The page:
He urged all states operating air forces in the Syrian civil war, including the US, UK, Russia and Syria, to distinguish between legitimate military targets and civilians as required under international law.

The warning came a day after US Central Command confirmed the deaths of more than 100 civilians, including children, in air strikes on the al-Jadida district of Mosul in March.

They were sheltering in buildings targeted because of the presence of Isis snipers on the roof, on the instruction of Iraqi forces who were apparently unaware of the families inside.

Investigators said a single guided bomb hit the top floor but “ignited a large amount of explosive material” placed inside by Isis fighters, destroying the building.

Increasing rates of civilian casualties caused the Mosul offensive to be temporarily paused following the incident, which has been contested by local residents who claim there were no additional explosives inside the building.

“We call upon the international community and especially the United States to compensate the victims,” said Nuraddin Qablan, the deputy president of the Nineveh provincial council.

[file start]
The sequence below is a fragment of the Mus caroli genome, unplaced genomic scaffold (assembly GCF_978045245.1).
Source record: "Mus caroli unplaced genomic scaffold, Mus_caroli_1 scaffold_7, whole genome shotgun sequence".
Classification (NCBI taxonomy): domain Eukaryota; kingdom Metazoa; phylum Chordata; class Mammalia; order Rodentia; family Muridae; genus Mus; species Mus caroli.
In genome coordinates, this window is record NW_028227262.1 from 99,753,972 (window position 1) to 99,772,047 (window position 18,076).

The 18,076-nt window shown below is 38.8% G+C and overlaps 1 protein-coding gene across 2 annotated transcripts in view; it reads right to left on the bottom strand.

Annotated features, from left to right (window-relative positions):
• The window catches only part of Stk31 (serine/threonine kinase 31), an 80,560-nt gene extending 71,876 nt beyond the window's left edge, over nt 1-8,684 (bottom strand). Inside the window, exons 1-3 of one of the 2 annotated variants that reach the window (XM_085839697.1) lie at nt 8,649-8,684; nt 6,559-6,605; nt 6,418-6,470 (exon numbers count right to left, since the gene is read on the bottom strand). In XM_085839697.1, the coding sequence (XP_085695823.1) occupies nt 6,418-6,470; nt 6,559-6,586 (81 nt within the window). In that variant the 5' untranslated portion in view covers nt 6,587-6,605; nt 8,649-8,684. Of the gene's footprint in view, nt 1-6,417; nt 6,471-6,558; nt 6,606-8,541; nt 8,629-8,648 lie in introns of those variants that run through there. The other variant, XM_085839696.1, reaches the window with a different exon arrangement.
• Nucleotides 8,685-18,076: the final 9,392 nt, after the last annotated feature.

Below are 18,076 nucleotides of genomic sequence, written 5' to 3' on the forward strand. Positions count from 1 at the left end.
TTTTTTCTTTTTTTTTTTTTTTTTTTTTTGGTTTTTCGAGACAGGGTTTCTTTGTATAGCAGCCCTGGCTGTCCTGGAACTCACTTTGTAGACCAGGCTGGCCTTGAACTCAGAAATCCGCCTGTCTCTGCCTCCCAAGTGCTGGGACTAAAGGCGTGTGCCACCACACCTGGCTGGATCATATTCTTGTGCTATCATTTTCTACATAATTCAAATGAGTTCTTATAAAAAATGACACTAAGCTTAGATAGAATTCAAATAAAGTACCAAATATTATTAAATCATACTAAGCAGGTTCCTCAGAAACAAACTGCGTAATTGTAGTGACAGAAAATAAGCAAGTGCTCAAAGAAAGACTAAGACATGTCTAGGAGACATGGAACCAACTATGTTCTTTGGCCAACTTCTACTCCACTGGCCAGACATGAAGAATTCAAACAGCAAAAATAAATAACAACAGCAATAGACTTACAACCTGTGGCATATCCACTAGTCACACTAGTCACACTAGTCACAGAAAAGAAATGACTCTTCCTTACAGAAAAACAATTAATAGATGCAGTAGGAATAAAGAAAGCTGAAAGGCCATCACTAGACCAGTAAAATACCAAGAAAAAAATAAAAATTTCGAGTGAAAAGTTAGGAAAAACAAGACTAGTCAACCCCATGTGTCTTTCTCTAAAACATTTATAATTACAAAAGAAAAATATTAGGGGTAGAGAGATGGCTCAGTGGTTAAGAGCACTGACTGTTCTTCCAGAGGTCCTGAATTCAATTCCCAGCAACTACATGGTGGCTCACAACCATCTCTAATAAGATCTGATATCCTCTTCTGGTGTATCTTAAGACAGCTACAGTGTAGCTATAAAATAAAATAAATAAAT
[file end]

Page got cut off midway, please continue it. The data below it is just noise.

Civil protection rescue teams reported recovering more than 200 bodies from the area in the days following the strike, while a number of houses in the area were also destroyed by clashes between Isis and Iraqi government forces.

An Islamic State fighter firing his weapon during clashes with US-backed Kurdish-led Syrian Democratic Forces, in the northern Syrian province of Raqqa

The bombing is the largest single instance of civilian deaths confirmed by the coalition in the nearly three-year-old campaign against Isis and brings the total number of civilians confirmed killed by the Pentagon to 457.

Independent monitoring groups put the total much higher, estimating thousands have been killed in Iraq and Syria since 2014, according to tallies kept by Iraq Body Count and Airwars.

The group has accused foreign members of the US-led coalition of seeking to conceal the deaths of civilians in their strikes by excluding them from Pentagon statistics.

Britain is among the countries claiming it has killed no civilians, despite carrying out hundreds of air strikes in Syria and Iraq as part of Operation Inherent Resolve.

Central Command’s latest casualty briefing quietly announced 80 new deaths referenced only as “attributable to coalition strikes to defeat Isis in Iraq and Syria from August 2014 to present [that] had not been previously announced” as they were carried out by non-US allies.

The US-led coalition’s statistics show that between August 2014 and this month, 4,011 airstrikes in Iraq and 404 in Syria have been performed by non-US forces.

Britain and France accounted for more than half of the attacks, while partners such as the Netherlands, Denmark, Belgium and Australia made up the bulk of the remaining missions.

Other partners including Germany provide aerial reconnaissance but do not conduct air strikes, while Jordan, the UAE, Saudi Arabia, Bahrain and Turkey have been responsible for less than 1 per cent of strikes.